Accentuating His “Positive”

by Joe Brown

“WASHINGTON seems to be a very loyal town,” says playwright Harry Kondoleon, who lives in what he calls “very provincial” New York. “If they like a play of someone’s, it’s lovely that they’ll try his other plays.”

Among contemporary playwrights, Kondoleon has been uncommonly well-represented on D.C. stages in recent years-particularly at Woolly Mammoth Theatre Company, where his “Zero Positive” closes Sunday after a seven-week run.

Kondoleon had been scheduled to attend the Woolly production and conduct playwriting workshops, but contracted pneumonia while traveling in Argentina and is now recuperating at his parents’ home in Queens. Though he’s been out of the hospital for just one day, Kondoleon is eager to chat about “Zero Positive,” his poignantly comic meditation on death.

“Frankly I’m sorry I won’t be able to see it in Washington, because I never liked the Public Theatre’s {1988} version of the play,” Kondoleon says. “Everything went wrong. It was one of those charmed and cursed events. Ultimately, bad productions say nothing, they just baffle and confuse.

“My plays aren’t easy to do, I know,” Kondoleon says. ” `Zero Positive,’ in particular, is demanding because it can’t be done in just one style. It’s like five different styles, and the play deconstructs on a theatrical level, in that it starts on a sort of chitchatty kind of summary of naturalistic plays-influenced by everyone from Noel Coward to the present-set in a realistic Upper West Side living room, then goes into a sort of horrific opera bouffe kind of level, and then to sort of bubbly romantic comedy, to Platonic Greek discourse, to finally early Roman-Greek theater with a painted backdrop.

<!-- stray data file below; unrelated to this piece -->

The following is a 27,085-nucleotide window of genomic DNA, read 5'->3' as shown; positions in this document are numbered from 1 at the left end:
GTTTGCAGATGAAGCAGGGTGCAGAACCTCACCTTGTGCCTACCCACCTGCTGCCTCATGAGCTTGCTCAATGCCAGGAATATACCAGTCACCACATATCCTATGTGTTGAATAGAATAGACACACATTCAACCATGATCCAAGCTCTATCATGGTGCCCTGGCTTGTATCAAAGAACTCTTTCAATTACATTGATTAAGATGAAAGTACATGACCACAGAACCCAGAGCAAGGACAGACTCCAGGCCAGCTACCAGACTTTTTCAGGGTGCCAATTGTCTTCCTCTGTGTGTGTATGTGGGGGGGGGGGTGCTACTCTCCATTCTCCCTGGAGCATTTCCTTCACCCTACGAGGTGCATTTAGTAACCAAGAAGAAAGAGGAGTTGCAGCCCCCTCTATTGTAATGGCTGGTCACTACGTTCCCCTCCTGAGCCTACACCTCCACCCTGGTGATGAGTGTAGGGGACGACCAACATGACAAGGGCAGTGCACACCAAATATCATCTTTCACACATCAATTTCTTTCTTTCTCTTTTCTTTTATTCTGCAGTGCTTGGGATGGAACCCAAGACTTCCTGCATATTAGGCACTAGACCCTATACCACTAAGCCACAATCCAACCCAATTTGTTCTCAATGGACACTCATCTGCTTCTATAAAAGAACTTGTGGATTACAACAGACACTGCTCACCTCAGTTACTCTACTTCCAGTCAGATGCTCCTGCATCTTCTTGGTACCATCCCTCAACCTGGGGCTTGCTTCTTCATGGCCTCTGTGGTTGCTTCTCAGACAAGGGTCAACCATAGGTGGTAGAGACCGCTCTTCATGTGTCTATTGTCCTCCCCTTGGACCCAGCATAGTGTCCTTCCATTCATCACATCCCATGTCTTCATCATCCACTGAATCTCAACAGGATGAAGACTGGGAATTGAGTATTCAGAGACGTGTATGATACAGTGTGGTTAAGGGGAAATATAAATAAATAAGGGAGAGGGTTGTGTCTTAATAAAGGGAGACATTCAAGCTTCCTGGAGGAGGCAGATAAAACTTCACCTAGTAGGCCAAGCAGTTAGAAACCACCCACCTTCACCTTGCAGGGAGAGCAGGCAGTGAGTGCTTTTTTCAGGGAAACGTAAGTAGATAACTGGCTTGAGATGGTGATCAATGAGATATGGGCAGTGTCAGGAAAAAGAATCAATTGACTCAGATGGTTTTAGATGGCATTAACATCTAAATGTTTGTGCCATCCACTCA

“I think for a production of this play to work, you have to really make all five of these beads string together very tightly, and you have to feel they’re on the same necklace, even if one’s glass and one’s diamond and one’s made of yarn.”

Going back to “Zero,” Kondoleon says the play was written at Yaddo, the writers’ colony.

“I was trying to write some Hitchcock-like movie there, and I was very haunted, to say the least, by two events, one of which was a friend who had just died of AIDS, and another one who had tried to kill himself and was hospitalized,” Kondoleon says.

“Neither person was a very close friend, which in some way made it, if you’ll forgive the word, existentially more frightful, because I wasn’t really emotionally involved with either person. I just couldn’t shake it. Then the play just seized me really. It was very much sort of a very fevered, dictated-from-outer-space kind of event.”

Kondoleon says “Zero Positive” will be included in a forthcoming Theatre Communications Group anthology of AIDS plays called “The Way We Live Now: American Plays and the AIDS Crisis.” The inclusion of “Zero” among such plays as William Hoffman’s “As Is,” Harvey Fierstein’s “Safe Sex,” Terrence McNally’s “Andre’s Mother” and Christopher Durang’s “Laughing Wild” was controversial, Kondoleon says.

“Well, it doesn’t use the word AIDS once in the whole play, and most of the plays they’re using are like sort of `photojournalist’ AIDS plays. And this play isn’t really about AIDS, it’s about death, and knowing your `due date’ is stamped on you.”

Kondoleon says he was particularly pleased when an actress who had lost a friend to AIDS praised the play, telling him, “You absolutely captured what it’s like to have the floor fall from under you.”

He’s written a new play, called “Love Diatribe,” which he says is “superficially about the phenomenon of the boomerang kid, the sort of adults that move back in with their parents-not because they’re convalescing, by the way-but because they just can’t get it together.”

Adding he’s “waiting to hear what’s going to happen with” the new play, Kondoleon says he’s also written a new novel.

“It’s called `Human Nature,’ about an out-of-work actress who wants to have a child because a fortune teller says that she absolutely must, and she can’t find anyone because everybody’s HIV-positive or some sort of horrible person, so her neighbors abandon their 12-year-old boy and she has it with him. So that’s basically the plot line, but it’s really not about that at all . . . .”

Which is somehow not surprising, given that it’s by Harry Kondoleon.

Washington Post, April 20, 1990

Submit a Comment

Your email address will not be published. Required fields are marked *